NEW MEXICO (KRQE) – A mobile portrait studio is making its way through northern New Mexico. Residents in areas like Raton, Espanola, and Taos will have the opportunity to have their portraits taken for free as part of E Pluribus Unum: El Norte. The traveling public exhibition will culminate in the collection of over 1,000 photographs that will be turned into a book and museum exhibit.

Matthew Chase-Daniel and Jerry Wellman have been operating as Axle Contemporary for 12 years. They describe it as a mobile exhibition space that makes projects like E Pluribus Unum: El Norte possible. They launched the first iteration of this project 10 years ago in Santa Fe, which ended up being a success. “It feels like an honor to photograph people like that, and in five years, twenty years, a hundred years, these photos and books will be records of people in the community in this present time,” Chase-Daniel said.

This year, they’ve taken the project to Albuquerque, the Navajo Nation, Alamogordo, Hobbs, Clovis, and various other places across the state’s southeastern part. They’re focusing on getting the project to those places north of Espanola. Over seven weeks, the duo will visit about 15 towns in northern New Mexico.

They set up at local businesses, schools, roadsides, and other community gathering places. Each person that is photographed holds a small object in the photo that holds significance to them. Two copies of each photograph are printed immediately in their solar-powered print studio. One is given to the participant and the other is pasted outside the mobile studio–a modified delivery truck.

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“There’s just so many aspects to what a New Mexican is, and in thinking about that, we thought of the motto of the United States at the very beginning that Jefferson and Franklin thought of, E Pluribus Unum, which means from many, one,” said Wellman.

The pair get to meet many people on their travels, many of whom provide a peak into their personal lives by what they choose to be photographed with. Chase-Daniel remembers meeting a woman a few weeks ago who was hesitant to have her portrait taken.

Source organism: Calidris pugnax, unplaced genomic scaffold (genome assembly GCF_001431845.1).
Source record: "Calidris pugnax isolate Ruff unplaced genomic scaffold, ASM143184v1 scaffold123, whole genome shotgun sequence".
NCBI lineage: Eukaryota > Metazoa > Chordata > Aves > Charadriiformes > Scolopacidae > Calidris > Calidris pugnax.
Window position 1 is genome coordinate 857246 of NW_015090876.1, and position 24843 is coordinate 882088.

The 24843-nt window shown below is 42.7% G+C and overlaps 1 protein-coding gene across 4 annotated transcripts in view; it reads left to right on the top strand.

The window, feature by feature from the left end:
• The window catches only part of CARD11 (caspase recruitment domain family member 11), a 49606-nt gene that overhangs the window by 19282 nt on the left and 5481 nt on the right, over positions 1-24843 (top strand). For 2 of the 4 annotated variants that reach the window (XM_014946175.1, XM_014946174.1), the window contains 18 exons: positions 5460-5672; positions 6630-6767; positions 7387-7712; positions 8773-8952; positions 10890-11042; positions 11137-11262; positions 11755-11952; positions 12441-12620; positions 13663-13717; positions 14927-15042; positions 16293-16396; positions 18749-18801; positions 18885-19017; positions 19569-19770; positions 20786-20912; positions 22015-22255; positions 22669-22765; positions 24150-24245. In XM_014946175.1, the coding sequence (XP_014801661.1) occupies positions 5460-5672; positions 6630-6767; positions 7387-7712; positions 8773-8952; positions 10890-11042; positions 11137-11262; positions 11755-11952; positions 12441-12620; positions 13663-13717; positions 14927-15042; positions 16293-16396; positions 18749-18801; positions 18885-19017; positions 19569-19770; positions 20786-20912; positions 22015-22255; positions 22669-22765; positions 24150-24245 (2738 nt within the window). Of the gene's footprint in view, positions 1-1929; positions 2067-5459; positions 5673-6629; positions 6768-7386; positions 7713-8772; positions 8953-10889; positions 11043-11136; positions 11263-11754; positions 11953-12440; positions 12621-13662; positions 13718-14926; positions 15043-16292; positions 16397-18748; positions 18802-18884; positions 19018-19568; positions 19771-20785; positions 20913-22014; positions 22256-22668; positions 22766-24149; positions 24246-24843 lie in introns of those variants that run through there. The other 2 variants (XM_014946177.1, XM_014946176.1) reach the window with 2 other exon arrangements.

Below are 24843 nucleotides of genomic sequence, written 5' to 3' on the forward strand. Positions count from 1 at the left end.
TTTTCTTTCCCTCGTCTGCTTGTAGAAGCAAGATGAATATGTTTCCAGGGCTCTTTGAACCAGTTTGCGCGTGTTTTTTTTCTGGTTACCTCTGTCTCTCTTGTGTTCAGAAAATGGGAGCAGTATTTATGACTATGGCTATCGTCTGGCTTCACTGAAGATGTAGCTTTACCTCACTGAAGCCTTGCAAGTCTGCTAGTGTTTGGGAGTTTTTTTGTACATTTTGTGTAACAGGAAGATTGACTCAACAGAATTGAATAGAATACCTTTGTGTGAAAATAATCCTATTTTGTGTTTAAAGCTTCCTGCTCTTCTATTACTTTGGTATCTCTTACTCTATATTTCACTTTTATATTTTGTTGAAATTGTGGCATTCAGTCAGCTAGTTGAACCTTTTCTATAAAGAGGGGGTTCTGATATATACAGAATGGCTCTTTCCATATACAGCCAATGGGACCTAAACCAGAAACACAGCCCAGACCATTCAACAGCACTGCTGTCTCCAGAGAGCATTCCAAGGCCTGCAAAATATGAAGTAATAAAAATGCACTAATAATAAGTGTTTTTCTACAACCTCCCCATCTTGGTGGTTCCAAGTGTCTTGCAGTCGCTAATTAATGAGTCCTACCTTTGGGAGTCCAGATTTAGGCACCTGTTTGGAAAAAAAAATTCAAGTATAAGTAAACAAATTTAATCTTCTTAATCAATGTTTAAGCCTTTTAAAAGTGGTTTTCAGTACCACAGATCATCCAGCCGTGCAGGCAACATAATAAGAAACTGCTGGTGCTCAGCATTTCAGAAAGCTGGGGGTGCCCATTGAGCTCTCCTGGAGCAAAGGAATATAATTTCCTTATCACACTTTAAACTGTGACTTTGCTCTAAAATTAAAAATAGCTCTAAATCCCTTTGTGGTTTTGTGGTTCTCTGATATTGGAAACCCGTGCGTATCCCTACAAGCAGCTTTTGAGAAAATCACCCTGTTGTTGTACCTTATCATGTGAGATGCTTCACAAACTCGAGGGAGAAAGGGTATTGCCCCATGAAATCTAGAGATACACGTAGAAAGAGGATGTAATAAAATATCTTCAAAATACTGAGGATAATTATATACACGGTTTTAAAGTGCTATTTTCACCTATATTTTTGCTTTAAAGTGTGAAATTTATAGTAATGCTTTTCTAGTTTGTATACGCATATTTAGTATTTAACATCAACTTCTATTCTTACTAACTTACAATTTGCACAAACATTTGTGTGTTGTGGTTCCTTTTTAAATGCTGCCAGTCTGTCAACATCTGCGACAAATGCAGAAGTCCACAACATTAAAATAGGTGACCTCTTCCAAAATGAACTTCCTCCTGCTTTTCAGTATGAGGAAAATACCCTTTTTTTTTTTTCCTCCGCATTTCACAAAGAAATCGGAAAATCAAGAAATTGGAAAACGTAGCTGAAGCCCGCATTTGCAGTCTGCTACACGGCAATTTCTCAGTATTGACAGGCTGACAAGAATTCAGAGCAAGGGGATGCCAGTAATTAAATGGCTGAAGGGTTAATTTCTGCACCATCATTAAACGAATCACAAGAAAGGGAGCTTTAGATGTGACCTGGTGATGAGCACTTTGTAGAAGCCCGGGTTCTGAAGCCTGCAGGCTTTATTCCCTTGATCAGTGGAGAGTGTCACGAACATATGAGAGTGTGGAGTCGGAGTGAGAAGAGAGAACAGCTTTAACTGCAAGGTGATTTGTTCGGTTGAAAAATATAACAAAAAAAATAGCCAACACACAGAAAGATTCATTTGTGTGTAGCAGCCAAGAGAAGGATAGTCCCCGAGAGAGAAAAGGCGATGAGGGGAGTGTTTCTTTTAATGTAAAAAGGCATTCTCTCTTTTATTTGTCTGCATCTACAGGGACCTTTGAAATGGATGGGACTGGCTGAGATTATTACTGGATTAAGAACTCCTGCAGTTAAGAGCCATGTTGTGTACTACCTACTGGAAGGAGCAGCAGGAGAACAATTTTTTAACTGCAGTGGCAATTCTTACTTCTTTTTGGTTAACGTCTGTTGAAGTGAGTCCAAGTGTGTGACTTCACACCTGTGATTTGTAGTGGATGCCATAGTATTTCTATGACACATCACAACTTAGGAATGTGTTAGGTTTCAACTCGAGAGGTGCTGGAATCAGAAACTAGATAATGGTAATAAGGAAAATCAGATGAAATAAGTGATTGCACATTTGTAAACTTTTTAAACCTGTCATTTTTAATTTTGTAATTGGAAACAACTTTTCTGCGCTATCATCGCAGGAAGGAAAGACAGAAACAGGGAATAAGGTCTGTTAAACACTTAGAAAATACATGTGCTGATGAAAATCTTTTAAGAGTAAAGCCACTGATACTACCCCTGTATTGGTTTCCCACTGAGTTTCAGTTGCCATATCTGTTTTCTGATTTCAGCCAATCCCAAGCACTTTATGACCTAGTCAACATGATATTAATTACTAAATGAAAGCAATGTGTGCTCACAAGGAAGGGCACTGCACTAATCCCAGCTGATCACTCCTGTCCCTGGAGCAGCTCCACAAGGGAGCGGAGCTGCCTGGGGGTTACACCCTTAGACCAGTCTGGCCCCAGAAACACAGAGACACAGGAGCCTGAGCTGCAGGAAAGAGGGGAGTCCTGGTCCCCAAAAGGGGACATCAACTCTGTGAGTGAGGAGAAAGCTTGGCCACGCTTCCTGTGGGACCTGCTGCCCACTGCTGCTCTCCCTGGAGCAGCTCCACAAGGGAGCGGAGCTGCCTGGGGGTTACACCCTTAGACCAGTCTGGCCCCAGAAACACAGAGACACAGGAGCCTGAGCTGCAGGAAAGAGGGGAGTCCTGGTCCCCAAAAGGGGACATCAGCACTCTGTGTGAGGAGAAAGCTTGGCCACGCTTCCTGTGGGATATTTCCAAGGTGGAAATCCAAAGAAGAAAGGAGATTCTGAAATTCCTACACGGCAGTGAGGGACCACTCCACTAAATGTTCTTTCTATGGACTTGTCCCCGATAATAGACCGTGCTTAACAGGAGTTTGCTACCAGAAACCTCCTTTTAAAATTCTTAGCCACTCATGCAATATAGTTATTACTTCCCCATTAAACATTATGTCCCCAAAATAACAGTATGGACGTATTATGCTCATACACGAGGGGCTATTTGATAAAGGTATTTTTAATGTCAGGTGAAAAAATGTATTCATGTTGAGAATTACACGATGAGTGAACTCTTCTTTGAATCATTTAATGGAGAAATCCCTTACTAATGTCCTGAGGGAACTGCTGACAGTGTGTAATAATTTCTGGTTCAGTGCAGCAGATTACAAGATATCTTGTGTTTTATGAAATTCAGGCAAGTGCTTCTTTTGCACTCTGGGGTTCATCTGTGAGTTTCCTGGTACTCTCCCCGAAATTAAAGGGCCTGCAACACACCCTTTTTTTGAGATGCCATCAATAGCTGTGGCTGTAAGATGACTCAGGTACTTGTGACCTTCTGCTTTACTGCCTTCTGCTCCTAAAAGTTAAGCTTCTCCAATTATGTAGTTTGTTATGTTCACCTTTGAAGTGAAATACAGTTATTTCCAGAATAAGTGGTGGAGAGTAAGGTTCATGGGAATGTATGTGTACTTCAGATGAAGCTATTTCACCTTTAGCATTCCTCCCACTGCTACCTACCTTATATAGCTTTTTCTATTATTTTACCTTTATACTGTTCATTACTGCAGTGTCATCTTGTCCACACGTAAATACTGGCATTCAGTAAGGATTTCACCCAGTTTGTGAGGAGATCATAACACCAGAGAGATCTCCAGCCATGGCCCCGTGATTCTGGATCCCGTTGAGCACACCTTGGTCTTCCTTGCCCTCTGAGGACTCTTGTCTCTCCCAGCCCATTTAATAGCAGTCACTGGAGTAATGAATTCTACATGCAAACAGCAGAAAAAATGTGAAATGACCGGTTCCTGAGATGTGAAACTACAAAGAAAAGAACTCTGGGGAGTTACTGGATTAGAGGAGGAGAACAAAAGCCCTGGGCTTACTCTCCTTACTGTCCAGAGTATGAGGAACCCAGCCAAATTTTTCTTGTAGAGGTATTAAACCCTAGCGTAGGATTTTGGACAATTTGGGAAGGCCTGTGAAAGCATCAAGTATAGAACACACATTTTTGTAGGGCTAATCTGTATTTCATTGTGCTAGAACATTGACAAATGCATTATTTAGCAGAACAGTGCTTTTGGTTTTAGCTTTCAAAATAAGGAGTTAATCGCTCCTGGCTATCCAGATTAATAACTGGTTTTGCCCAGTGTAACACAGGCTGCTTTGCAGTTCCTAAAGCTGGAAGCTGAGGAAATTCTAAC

“When we handed it to her, she said, ‘You know, I’ve struggled with negative body image for most of my life, and seeing this and seeing myself in this photograph somehow feels healing, and I look beautiful in a way I didn’t think I did.’ So that’s as good as it gets,” Chase-Daniel said.

They’ve seen people bring a wide variety of pets like a goose, snapping turtles, goats, dogs, and a hairless cat, to very personal items like the ashes of a loved one inside a locket, photos of loved ones, and even newborn babies. The photographers say they love seeing what people choose to bring in and never judge what people choose to be photographed with.

“This is a project that Jerry and I make together, but we really make it with all of the community. It’s not something that’s really ours–we’re snapping the shutter and printing the photographs and arranging to get from town to town, but it’s really the people who come in and share of themselves their face, their special object, that makes the project what it is,” Chase-Daniel said.

The project is in its fifth week of operation and will continue through Oct. 10. An exhibition of the photographs will be presented at the Taos Center for the Arts Encore Gallery in the summer and fall of 2023. For more information, visit the Axle Contemporary website.